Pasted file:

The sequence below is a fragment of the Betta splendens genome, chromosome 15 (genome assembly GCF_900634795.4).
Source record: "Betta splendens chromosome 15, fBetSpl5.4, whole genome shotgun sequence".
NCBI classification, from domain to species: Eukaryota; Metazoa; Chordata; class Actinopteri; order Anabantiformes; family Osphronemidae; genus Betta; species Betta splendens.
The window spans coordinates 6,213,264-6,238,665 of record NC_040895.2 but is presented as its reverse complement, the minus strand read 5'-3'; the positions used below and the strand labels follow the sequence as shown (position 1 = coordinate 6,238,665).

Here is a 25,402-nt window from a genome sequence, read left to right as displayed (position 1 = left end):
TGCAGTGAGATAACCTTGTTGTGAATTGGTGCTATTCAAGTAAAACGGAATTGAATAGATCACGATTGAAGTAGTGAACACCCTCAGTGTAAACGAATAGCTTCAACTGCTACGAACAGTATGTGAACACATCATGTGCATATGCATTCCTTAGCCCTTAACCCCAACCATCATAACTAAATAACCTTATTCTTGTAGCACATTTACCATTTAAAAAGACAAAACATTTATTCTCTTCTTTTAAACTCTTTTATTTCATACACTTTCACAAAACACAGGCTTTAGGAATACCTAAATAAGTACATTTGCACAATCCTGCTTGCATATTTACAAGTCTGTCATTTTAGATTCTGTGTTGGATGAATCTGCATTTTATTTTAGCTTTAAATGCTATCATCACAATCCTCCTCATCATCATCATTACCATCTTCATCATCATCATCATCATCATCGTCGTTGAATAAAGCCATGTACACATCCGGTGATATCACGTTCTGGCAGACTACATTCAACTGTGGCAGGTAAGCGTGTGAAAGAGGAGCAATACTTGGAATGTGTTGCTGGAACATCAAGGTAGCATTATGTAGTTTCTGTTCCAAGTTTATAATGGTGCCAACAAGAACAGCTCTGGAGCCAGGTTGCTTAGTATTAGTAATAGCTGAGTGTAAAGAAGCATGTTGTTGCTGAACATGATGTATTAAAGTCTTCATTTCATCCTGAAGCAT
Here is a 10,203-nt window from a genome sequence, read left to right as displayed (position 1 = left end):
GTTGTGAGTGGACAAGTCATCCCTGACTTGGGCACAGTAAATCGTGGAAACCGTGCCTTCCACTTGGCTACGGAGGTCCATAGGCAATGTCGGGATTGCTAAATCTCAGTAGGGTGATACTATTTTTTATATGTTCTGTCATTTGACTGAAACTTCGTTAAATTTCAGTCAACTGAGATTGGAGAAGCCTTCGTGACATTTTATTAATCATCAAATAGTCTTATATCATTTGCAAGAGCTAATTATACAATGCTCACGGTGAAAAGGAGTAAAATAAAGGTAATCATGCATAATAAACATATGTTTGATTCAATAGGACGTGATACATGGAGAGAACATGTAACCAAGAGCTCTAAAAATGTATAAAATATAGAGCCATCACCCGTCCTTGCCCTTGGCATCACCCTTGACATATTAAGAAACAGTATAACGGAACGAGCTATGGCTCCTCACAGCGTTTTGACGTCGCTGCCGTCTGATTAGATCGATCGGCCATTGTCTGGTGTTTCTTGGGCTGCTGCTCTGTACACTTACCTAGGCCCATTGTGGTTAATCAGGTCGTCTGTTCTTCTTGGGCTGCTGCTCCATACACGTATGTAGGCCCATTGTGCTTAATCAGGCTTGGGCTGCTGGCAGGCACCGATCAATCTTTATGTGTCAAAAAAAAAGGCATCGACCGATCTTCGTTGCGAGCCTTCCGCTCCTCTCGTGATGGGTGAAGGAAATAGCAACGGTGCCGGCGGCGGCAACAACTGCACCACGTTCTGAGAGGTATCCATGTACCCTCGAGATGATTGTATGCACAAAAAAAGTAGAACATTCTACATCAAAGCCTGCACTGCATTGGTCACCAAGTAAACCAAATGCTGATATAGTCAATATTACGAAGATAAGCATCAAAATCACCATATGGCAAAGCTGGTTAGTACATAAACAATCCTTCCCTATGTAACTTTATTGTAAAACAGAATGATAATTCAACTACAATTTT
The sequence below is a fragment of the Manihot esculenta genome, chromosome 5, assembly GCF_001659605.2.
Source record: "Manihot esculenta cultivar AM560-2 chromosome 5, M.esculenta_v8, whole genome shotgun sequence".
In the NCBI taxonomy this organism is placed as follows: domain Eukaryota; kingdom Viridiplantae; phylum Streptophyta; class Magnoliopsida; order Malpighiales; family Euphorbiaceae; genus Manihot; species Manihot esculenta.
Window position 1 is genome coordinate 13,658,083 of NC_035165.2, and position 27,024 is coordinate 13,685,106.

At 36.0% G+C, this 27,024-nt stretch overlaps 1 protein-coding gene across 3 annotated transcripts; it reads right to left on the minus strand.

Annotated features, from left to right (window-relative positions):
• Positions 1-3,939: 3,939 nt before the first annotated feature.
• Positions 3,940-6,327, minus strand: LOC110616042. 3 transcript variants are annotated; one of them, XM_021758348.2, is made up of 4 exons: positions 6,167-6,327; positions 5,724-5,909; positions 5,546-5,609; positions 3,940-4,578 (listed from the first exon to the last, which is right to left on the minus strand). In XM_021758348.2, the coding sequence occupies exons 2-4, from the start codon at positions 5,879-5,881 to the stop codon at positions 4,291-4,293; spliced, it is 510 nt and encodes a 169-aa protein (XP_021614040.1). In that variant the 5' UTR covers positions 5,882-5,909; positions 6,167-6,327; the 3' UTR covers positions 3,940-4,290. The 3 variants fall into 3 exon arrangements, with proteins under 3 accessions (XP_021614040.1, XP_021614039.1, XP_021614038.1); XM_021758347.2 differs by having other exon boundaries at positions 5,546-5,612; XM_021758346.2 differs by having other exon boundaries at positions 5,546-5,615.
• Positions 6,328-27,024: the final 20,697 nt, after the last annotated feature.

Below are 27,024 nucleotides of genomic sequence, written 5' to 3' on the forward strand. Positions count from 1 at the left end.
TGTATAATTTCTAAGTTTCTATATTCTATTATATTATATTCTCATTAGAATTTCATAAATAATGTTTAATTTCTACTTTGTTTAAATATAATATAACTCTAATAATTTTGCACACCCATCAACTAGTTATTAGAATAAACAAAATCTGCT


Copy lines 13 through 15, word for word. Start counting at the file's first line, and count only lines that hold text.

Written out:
At 36.0% G+C, this 27,024-nt stretch overlaps 1 protein-coding gene across 3 annotated transcripts; it reads right to left on the minus strand.

Annotated features, from left to right (window-relative positions):
• Positions 1-3,939: 3,939 nt before the first annotated feature.